On Display: QAG, Gallery 7
This work depicts an evening gathering of art patrons, acquaintances and friends in the Rue de Rivoli home of Édouard Vuillard’s art dealer and his wife, Jos and Lucie Hessel.
It is painted on a large scale using a technique known as peinture à la colle, or distemper. Vuillard used this technique for many of his decorative interior panels and in his work for theatre backdrops. The distemper medium is a mixture of dry pigments with a glue made from rabbit skin.
Its flat finish is similar to the fresco mural technique in which pigments are mixed with plaster. The technique enhances the decorative potential of the image by emphasising surface and design over the tonal modelling of form characteristic of oil painting.
It is also flat and non-reflective, which made it suitable for stage sets and interior decorating. The composition’s snapshot-like quality can be attributed to the popularity of amateur photography in the late nineteenth century.
Vuillard acquired a Kodak box camera in 1897, which he used to make thousands of candid studies of friends and family. He often used these photographs to help compose his paintings.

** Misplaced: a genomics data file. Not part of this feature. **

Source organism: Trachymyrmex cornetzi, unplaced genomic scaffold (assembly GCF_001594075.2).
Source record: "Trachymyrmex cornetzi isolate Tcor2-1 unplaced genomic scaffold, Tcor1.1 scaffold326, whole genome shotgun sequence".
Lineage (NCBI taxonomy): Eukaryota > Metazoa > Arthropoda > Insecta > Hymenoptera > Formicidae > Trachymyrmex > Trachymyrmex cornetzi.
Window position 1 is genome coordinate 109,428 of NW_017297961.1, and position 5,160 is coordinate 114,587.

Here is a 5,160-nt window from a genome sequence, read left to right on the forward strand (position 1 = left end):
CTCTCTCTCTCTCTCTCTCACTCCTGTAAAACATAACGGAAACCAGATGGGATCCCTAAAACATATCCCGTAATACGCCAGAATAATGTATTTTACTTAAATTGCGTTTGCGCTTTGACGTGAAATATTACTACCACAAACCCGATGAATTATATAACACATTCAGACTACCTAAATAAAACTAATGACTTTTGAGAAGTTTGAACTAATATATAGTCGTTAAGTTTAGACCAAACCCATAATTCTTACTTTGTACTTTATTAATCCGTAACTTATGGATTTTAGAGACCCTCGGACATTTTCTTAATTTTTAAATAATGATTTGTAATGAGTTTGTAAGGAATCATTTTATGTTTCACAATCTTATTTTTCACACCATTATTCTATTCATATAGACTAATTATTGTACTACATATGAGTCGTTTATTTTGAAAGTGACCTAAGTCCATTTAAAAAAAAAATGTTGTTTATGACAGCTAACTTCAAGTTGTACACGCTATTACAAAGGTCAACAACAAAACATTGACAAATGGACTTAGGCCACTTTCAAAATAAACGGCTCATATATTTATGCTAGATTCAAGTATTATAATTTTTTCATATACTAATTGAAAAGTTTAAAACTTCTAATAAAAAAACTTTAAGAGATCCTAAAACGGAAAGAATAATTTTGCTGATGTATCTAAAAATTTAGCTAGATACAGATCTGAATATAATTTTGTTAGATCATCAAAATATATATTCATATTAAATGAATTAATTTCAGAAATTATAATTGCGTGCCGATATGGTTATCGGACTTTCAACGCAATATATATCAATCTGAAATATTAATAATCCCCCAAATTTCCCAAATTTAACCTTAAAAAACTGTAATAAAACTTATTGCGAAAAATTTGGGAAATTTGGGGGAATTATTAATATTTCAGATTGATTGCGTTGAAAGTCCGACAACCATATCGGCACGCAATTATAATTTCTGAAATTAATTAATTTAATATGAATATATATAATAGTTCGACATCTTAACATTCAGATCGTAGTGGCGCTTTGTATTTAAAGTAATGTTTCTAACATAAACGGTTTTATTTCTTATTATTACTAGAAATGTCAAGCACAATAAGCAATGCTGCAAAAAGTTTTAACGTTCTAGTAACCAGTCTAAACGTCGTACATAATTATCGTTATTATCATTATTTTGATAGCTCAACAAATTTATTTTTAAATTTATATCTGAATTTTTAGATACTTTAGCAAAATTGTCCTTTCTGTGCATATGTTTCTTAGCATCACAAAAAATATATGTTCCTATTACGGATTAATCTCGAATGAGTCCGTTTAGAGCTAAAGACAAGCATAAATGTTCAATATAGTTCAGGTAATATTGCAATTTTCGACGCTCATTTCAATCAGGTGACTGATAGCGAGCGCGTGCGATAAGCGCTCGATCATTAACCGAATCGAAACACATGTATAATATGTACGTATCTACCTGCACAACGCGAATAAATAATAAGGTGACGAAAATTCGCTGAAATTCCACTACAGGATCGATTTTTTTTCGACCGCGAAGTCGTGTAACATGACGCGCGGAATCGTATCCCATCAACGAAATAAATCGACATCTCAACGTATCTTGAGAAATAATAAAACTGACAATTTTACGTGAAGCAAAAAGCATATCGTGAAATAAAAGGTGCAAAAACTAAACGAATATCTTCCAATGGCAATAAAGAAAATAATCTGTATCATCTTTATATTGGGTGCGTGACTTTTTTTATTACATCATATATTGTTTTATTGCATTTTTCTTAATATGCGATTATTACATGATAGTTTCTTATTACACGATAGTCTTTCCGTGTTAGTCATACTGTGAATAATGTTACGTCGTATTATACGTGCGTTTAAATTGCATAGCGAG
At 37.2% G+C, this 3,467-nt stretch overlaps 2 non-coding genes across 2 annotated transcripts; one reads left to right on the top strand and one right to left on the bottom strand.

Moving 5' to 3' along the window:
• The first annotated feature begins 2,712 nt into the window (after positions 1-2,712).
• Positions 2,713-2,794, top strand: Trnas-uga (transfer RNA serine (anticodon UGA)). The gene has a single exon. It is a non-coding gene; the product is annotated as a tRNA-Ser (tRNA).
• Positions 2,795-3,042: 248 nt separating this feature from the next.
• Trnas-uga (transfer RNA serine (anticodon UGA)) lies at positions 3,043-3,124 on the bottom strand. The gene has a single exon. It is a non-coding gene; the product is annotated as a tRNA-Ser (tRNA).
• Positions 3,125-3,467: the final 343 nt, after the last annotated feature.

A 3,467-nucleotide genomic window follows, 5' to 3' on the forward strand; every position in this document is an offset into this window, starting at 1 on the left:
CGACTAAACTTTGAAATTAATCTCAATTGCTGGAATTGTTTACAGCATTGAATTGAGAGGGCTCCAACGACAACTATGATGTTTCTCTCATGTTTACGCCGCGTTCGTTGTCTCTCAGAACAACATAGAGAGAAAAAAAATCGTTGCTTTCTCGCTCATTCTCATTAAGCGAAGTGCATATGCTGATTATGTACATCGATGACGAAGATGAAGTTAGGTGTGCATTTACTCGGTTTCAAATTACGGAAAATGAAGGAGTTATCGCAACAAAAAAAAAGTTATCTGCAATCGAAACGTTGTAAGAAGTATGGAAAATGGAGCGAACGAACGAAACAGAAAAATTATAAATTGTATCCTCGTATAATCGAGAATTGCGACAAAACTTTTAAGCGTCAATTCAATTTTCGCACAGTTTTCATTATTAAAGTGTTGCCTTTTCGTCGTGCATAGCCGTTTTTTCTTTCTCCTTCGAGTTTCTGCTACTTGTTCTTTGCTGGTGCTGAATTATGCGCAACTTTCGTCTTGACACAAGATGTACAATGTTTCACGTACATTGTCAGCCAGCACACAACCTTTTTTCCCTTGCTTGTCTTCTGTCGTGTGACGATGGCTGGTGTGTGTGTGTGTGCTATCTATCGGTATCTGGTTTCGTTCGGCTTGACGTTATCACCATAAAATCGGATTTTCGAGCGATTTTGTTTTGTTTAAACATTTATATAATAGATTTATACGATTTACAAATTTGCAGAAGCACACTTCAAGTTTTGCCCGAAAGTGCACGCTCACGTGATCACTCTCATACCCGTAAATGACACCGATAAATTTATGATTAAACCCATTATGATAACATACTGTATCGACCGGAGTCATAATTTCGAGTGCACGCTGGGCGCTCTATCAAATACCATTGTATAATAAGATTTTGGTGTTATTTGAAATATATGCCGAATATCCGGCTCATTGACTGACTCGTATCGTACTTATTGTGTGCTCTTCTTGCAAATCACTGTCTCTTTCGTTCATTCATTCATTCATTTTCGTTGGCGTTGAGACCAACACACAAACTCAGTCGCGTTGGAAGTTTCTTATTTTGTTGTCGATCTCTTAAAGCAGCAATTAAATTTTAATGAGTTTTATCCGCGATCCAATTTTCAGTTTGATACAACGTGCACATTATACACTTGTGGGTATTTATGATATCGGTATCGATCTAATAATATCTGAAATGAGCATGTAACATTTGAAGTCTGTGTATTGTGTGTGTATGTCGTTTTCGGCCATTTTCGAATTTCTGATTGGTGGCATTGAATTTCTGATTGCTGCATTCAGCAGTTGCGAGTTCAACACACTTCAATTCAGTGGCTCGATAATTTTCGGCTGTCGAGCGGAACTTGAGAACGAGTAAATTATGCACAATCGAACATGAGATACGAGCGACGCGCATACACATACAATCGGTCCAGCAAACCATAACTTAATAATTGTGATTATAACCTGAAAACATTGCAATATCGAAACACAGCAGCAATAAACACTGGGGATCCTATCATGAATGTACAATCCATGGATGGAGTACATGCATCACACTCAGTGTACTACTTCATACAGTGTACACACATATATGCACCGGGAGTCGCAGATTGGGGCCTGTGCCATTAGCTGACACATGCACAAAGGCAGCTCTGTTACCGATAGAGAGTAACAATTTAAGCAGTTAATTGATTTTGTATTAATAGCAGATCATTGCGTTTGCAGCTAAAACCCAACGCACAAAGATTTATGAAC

Édouard Vuillard was a painter and graphic artist. He lived a quiet life with his mother, who was a significant inspiration for his work, until he was 60. He studied at the École des Beaux-Arts and then at the Académie Julian.
In the late 1890s, Vuillard became a commercial success due to his illustrative work, theatre designs and decorative panels. Completing a number of important commissions for wealthy clients in the 1890s, he achieved considerable recognition as perhaps the most outstanding painter of the group known as the Nabis.
Although his work was influenced by Japanese prints and the work of Edgar Degas, Paul Gauguin, Odilon Redon and Pierre Bonnard, Vuillard’s art was strongly individualistic. His preferred medium was oil paint on cardboard and he rarely strayed from the depiction of domestic scenes, often including family and friends.
Historians refer to Vuillard as an ‘intimist’ due to the feeling of intimacy his works evoked.